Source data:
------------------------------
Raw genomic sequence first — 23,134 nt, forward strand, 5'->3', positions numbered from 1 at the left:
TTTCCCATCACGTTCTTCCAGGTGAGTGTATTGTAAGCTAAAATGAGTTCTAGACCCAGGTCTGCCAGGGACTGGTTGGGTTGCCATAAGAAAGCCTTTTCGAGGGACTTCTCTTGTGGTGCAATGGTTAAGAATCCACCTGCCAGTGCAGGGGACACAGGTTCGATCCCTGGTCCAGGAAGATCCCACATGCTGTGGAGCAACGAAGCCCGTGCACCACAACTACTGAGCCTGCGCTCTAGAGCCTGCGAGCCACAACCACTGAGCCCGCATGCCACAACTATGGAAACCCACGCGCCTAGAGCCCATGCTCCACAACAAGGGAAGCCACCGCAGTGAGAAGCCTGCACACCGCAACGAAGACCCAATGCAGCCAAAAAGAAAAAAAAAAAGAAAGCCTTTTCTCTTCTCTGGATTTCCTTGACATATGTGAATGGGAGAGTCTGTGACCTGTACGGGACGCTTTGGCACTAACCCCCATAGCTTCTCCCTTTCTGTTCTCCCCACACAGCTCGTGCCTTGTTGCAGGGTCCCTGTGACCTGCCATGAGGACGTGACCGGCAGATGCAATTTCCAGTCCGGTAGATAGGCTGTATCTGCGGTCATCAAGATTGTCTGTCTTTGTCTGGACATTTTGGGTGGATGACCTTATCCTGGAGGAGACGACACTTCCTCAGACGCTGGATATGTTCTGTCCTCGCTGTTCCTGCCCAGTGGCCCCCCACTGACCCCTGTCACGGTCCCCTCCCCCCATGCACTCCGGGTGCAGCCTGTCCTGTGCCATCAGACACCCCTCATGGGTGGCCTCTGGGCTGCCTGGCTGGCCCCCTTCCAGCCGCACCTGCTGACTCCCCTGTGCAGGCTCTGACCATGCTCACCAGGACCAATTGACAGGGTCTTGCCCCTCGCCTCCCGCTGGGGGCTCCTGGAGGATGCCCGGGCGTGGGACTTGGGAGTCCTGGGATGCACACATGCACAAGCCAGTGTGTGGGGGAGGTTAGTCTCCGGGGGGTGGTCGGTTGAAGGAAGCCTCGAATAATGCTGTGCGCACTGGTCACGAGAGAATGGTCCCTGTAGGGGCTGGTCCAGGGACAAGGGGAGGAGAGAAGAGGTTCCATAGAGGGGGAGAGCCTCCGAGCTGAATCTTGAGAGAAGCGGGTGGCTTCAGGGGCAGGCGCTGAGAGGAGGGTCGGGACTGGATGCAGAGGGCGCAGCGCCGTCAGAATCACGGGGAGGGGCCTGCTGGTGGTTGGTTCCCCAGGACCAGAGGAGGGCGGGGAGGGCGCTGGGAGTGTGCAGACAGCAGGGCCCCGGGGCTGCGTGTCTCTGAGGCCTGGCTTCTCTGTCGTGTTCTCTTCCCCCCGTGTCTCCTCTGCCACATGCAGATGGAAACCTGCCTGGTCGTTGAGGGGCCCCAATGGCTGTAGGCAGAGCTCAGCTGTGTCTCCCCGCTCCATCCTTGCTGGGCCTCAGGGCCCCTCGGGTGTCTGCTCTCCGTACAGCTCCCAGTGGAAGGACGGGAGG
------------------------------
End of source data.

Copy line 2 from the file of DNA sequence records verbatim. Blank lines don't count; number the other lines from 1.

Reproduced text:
TTTCCCATCACGTTCTTCCAGGTGAGTGTATTGTAAGCTAAAATGAGTTCTAGACCCAGGTCTGCCAGGGACTGGTTGGGTTGCCATAAGAAAGCCTTTTCGAGGGACTTCTCTTGTGGTGCAATGGTTAAGAATCCACCTGCCAGTGCAGGGGACACAGGTTCGATCCCTGGTCCAGGAAGATCCCACATGCTGTGGAGCAACGAAGCCCGTGCACCACAACTACTGAGCCTGCGCTCTAGAGCCTGCGAGCCACAACCACTGAGCCCGCATGCCACAACTATGGAAACCCACGCGCCTAGAGCCCATGCTCCACAACAAGGGAAGCCACCGCAGTGAGAAGCCTGCACACCGCAACGAAGACCCAATGCAGCCAAAAAGAAAAAAAAAAAGAAAGCCTTTTCTCTTCTCTGGATTTCCTTGACATATGTGAATGGGAGAGTCTGTGACCTGTACGGGACGCTTTGGCACTAACCCCCATAGCTTCTCCCTTTCTGTTCTCCCCACACAGCTCGTGCCTTGTTGCAGGGTCCCTGTGACCTGCCATGAGGACGTGACCGGCAGATGCAATTTCCAGTCCGGTAGATAGGCTGTATCTGCGGTCATCAAGATTGTCTGTCTTTGTCTGGACATTTTGGGTGGATGACCTTATCCTGGAGGAGACGACACTTCCTCAGACGCTGGATATGTTCTGTCCTCGCTGTTCCTGCCCAGTGGCCCCCCACTGACCCCTGTCACGGTCCCCTCCCCCCATGCACTCCGGGTGCAGCCTGTCCTGTGCCATCAGACACCCCTCATGGGTGGCCTCTGGGCTGCCTGGCTGGCCCCCTTCCAGCCGCACCTGCTGACTCCCCTGTGCAGGCTCTGACCATGCTCACCAGGACCAATTGACAGGGTCTTGCCCCTCGCCTCCCGCTGGGGGCTCCTGGAGGATGCCCGGGCGTGGGACTTGGGAGTCCTGGGATGCACACATGCACAAGCCAGTGTGTGGGGGAGGTTAGTCTCCGGGGGGTGGTCGGTTGAAGGAAGCCTCGAATAATGCTGTGCGCACTGGTCACGAGAGAATGGTCCCTGTAGGGGCTGGTCCAGGGACAAGGGGAGGAGAGAAGAGGTTCCATAGAGGGGGAGAGCCTCCGAGCTGAATCTTGAGAGAAGCGGGTGGCTTCAGGGGCAGGCGCTGAGAGGAGGGTCGGGACTGGATGCAGAGGGCGCAGCGCCGTCAGAATCACGGGGAGGGGCCTGCTGGTGGTTGGTTCCCCAGGACCAGAGGAGGGCGGGGAGGGCGCTGGGAGTGTGCAGACAGCAGGGCCCCGGGGCTGCGTGTCTCTGAGGCCTGGCTTCTCTGTCGTGTTCTCTTCCCCCCGTGTCTCCTCTGCCACATGCAGATGGAAACCTGCCTGGTCGTTGAGGGGCCCCAATGGCTGTAGGCAGAGCTCAGCTGTGTCTCCCCGCTCCATCCTTGCTGGGCCTCAGGGCCCCTCGGGTGTCTGCTCTCCGTACAGCTCCCAGTGGAAGGACGGGAGG